Mount Airy resident Shari Smith-Jackson and her teenage son had been volunteering together for years when she got tired of tracking down signatures and paperwork to prove his hours for school credit.
Between the Boy Scouts, various school sports and doing neighborhood community service, it became harder and harder to keep track of and log service hours.
The older he got, Smith-Jackson said, the more it should be his responsibility.
“We got in situations he wouldn’t have the correct paperwork,” she said. “You know, he’s a good student, but I was thinking, ‘How can we make this easier?'”
After some brainstorming, the mother-son pair focused their efforts on something she knew he’d always have on hand: his phone.
After more than a year of work, some self-taught business and technology crash courses and a top prize at Temple University business school’s 2019 Be Your Own Boss Bowl, Pay It Forward Live is now available for free in the app store.
The bowl’s first-prize for Social Impact was $20,000, and it’s helped Smith-Jackson get the app developed and pilot it with local organizations. Currently the app can track students’ hours, share information about volunteering nearby, promote different organizations that need help and eventually become a recruitment tool for events like the Special Olympics.
“I really wanted this to be a universal tool,” she said. “I wanted people to be able to share where they are, what they’re doing and how they did it.”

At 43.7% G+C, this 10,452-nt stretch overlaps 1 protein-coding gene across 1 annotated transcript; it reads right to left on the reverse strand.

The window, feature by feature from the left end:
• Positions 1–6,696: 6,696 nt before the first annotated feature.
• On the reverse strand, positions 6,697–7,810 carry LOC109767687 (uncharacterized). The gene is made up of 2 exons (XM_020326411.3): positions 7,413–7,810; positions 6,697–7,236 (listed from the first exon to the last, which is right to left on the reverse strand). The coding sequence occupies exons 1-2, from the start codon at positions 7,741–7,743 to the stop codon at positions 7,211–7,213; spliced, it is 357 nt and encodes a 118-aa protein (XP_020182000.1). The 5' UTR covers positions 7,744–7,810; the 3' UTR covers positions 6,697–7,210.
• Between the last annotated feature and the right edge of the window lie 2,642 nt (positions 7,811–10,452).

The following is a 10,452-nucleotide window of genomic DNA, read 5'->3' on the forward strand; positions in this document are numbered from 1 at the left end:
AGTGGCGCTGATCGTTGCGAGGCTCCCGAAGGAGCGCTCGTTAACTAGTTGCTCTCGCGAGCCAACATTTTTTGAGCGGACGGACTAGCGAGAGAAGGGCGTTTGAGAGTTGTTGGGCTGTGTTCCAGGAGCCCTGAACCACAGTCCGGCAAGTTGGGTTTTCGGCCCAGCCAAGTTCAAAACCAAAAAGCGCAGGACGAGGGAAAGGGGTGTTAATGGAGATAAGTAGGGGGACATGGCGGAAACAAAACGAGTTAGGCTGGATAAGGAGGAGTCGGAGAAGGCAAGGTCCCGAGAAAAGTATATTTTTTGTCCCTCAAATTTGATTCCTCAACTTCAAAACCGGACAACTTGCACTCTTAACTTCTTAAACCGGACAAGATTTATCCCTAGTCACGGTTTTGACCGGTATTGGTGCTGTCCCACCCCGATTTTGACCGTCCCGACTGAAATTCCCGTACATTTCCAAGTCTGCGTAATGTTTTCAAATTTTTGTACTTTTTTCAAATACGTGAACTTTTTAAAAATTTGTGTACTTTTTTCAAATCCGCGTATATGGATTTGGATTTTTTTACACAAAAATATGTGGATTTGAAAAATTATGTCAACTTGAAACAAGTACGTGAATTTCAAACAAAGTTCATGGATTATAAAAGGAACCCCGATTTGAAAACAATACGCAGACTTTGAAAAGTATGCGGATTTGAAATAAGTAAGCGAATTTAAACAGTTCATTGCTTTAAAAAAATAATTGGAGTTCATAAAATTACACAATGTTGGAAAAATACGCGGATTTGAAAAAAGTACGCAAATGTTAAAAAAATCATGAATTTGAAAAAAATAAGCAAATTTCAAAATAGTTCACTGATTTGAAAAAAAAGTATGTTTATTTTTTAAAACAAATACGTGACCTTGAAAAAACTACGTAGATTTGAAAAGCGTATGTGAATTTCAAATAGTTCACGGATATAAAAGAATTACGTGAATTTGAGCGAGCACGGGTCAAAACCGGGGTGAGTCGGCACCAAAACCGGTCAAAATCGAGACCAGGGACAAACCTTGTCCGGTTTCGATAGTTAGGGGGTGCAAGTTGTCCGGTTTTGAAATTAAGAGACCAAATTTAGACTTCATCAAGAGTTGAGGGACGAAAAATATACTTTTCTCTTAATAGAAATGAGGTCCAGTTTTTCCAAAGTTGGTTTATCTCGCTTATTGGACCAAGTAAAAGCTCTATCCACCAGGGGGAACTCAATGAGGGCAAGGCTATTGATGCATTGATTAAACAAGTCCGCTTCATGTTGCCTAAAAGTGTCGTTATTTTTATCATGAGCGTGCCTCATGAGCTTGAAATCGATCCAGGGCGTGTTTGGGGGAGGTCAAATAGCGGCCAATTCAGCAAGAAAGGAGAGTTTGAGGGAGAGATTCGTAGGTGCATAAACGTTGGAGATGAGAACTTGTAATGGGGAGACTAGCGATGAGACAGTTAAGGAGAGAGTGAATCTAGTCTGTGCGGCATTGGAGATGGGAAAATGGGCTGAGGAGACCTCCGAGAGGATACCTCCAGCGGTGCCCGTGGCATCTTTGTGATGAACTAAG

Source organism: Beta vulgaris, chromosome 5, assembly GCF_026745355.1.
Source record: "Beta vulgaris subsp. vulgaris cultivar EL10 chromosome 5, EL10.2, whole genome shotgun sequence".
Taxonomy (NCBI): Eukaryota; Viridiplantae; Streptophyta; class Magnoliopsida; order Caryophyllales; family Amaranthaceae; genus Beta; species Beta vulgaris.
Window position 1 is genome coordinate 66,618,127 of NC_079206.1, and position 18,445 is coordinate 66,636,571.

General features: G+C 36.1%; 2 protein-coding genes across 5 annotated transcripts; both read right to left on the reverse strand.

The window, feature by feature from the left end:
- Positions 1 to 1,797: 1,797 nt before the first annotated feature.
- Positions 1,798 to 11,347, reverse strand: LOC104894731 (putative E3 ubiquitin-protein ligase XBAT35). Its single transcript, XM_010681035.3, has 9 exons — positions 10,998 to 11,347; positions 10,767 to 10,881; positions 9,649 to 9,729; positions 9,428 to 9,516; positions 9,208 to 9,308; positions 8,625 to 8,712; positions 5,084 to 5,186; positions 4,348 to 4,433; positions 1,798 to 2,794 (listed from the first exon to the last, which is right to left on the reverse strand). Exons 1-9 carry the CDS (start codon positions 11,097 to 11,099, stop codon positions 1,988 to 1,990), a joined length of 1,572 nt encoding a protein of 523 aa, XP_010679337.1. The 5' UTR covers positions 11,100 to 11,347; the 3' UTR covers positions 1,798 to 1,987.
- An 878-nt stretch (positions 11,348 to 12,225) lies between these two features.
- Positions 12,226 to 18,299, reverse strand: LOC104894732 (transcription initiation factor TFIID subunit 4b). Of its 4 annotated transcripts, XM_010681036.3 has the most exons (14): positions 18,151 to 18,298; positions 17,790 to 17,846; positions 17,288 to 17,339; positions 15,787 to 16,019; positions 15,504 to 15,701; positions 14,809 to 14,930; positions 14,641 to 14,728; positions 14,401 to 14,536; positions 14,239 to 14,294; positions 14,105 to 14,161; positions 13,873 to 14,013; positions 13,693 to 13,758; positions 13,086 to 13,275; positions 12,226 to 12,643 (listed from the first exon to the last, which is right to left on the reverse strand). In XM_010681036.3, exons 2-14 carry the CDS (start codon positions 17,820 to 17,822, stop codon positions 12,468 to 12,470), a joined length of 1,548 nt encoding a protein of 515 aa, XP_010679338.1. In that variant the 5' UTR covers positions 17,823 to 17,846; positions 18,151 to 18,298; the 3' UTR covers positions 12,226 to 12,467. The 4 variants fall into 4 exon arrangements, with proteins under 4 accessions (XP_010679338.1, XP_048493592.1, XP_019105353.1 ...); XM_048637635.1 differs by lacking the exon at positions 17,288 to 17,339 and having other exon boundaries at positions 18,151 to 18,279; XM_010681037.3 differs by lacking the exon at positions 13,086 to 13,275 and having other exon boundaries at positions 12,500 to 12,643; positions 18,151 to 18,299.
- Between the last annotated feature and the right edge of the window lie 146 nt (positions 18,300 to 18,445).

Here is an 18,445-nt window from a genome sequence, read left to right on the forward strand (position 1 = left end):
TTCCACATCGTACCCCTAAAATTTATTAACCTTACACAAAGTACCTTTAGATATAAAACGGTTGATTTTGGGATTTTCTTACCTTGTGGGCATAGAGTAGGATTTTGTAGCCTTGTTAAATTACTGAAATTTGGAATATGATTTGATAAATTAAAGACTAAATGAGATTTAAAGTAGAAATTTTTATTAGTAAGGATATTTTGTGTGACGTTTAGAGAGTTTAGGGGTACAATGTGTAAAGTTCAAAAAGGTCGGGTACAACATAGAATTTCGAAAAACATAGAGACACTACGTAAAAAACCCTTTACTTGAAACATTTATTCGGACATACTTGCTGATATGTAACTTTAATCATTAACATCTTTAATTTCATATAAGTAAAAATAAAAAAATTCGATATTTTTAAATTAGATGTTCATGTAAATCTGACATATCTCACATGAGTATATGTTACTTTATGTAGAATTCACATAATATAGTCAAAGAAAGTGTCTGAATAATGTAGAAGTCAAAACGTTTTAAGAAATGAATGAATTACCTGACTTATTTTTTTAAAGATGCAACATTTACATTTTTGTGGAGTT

This part of the app — the education around how and where one can volunteer — is just as critical to the success of the app as the logging of hours, she said.
Smith-Jackson has become technologist after a major career change: She previously spent 11 years as a City of Philadelphia parole officer.
So could the app be implemented for folks in the criminal justice system who need to log community service?
“People are constantly bringing it up to me, the corrections side of this, and ironically, I hadn’t even thought of that,” she said. “Maybe someday.”
But for now, she’s focused on piloting the app with local orgs and tweaking it before she approaches national nonprofits. In addition to making the process of tracking hours easier, she wants more folks to know that volunteering can be easy and come in various forms.
“I want the app to expose that just because you don’t have time to go to a food bank, or have a lot of money to give, doesn’t mean you can’t volunteer,” she said. “I want a diverse showing, a diverse amount of ways people can help out.”-30-
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